Denture Implant Facts

If you have always wanted to improve your smile or bite because of missing teeth, then you may have considered dentures. While traditional dentures have always been the most popular method of treatment for missing teeth, they can slip, and even fall out while talking and eating, causing the wearer tremendous embarrassment.

Non-removable denture implants prevent this from happening, and are becoming increasingly popular among those who are seeking a permanent solution to tooth loss. Here are some important facts about denture implants for you to consider so that you can make an informed decision when choosing your method of treatment:


Before you can enjoy your new set of fixed implants, you will need to have your natural teeth extracted. While this process can usually be completed in one appointment, removing all of your teeth may take a few hours. 

It is important to note, that if you take prescription anticoagulant medication or a daily aspirin to lower your risk for heart attack or stroke, your oral surgeon may recommend that you stop taking them about a week or so prior to your extractions.

These medications affect platelet aggregation, and because of this, your blood will take longer to clot. Although this is the desired effect for people at high risk for a cardiovascular or cerebral vascular incident, it may cause prolonged and heavy bleeding during your implant procedure. In spite of this, never stop taking your anticoagulants or aspirin without your physician's approval. Doing so may raise your risk for a blood clot.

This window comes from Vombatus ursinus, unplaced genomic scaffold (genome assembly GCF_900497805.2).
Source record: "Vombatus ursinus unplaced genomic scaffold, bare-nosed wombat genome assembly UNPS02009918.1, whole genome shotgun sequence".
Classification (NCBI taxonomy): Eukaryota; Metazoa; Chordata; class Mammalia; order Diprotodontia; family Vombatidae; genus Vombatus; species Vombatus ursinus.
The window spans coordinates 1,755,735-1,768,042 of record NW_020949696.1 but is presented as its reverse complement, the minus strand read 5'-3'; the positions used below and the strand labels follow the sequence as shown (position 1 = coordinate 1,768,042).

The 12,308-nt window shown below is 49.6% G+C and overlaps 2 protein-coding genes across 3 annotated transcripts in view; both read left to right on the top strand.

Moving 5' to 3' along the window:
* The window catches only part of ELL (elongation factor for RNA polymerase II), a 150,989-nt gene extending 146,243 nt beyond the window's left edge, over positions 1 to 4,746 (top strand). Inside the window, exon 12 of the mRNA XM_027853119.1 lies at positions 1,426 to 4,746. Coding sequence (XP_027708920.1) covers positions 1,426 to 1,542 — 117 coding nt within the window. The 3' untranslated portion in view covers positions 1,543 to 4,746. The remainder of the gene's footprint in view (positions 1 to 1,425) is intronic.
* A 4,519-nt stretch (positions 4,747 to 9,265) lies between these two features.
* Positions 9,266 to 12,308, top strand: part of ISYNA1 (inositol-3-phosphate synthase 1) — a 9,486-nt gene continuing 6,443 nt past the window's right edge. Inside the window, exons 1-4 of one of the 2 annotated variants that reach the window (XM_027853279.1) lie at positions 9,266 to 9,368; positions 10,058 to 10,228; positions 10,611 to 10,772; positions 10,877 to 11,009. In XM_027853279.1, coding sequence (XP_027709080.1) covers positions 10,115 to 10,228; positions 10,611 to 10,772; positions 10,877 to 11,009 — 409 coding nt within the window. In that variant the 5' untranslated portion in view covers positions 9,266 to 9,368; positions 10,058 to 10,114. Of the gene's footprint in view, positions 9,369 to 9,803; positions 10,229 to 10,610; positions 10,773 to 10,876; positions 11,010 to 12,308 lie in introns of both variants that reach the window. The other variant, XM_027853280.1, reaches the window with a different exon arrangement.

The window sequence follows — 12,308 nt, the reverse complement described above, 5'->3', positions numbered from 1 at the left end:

Placement Of Implants

After your natural teeth have been extracted and your bleeding is under control, your dentist will surgically place your implant posts in the spaces where your natural teeth were. After the posts have been placed, temporary teeth will be affixed to them.

It may take months before your mouth and bones that support your implants are completely healed. Your implants are placed inside holes that have been drilled into your bones. This is done after the oral surgeon incises your gum tissue to expose the bones in your mouth. After your bones have healed, your new permanent teeth will be placed, replacing the temporary teeth that your dentist placed at the time of your tooth extractions. 

If you are seeking an alternative to removable dentures, make an appointment with your dentist to discuss denture implants. He or she will explain the entire process, recovery time, cost, risks, and benefits. While your dental insurance may not cover all the costs for your implant procedure, your dentist may offer you an alternative finance option such as an installment payment plan.